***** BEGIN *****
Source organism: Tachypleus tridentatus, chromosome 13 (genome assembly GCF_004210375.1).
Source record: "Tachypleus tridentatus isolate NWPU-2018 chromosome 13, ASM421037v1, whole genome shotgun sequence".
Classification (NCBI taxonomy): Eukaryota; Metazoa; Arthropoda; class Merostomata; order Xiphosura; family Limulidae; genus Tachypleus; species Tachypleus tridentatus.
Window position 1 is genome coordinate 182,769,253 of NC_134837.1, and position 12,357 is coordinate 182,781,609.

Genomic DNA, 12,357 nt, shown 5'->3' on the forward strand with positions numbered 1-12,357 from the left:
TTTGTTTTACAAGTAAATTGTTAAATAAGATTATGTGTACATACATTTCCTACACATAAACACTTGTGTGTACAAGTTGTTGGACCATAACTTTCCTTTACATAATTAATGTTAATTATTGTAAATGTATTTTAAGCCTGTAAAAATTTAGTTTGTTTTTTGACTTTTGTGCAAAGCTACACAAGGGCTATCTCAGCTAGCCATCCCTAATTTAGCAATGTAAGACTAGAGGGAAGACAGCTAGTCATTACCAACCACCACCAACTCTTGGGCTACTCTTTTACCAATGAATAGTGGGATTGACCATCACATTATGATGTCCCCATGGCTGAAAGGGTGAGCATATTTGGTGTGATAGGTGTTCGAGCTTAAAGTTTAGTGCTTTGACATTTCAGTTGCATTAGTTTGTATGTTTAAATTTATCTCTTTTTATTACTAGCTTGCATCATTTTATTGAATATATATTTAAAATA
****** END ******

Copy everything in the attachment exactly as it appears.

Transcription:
Source organism: Tachypleus tridentatus, chromosome 13 (genome assembly GCF_004210375.1).
Source record: "Tachypleus tridentatus isolate NWPU-2018 chromosome 13, ASM421037v1, whole genome shotgun sequence".
Classification (NCBI taxonomy): Eukaryota; Metazoa; Arthropoda; class Merostomata; order Xiphosura; family Limulidae; genus Tachypleus; species Tachypleus tridentatus.
Window position 1 is genome coordinate 182,769,253 of NC_134837.1, and position 12,357 is coordinate 182,781,609.

Genomic DNA, 12,357 nt, shown 5'->3' on the forward strand with positions numbered 1-12,357 from the left:
TTTGTTTTACAAGTAAATTGTTAAATAAGATTATGTGTACATACATTTCCTACACATAAACACTTGTGTGTACAAGTTGTTGGACCATAACTTTCCTTTACATAATTAATGTTAATTATTGTAAATGTATTTTAAGCCTGTAAAAATTTAGTTTGTTTTTTGACTTTTGTGCAAAGCTACACAAGGGCTATCTCAGCTAGCCATCCCTAATTTAGCAATGTAAGACTAGAGGGAAGACAGCTAGTCATTACCAACCACCACCAACTCTTGGGCTACTCTTTTACCAATGAATAGTGGGATTGACCATCACATTATGATGTCCCCATGGCTGAAAGGGTGAGCATATTTGGTGTGATAGGTGTTCGAGCTTAAAGTTTAGTGCTTTGACATTTCAGTTGCATTAGTTTGTATGTTTAAATTTATCTCTTTTTATTACTAGCTTGCATCATTTTATTGAATATATATTTAAAATA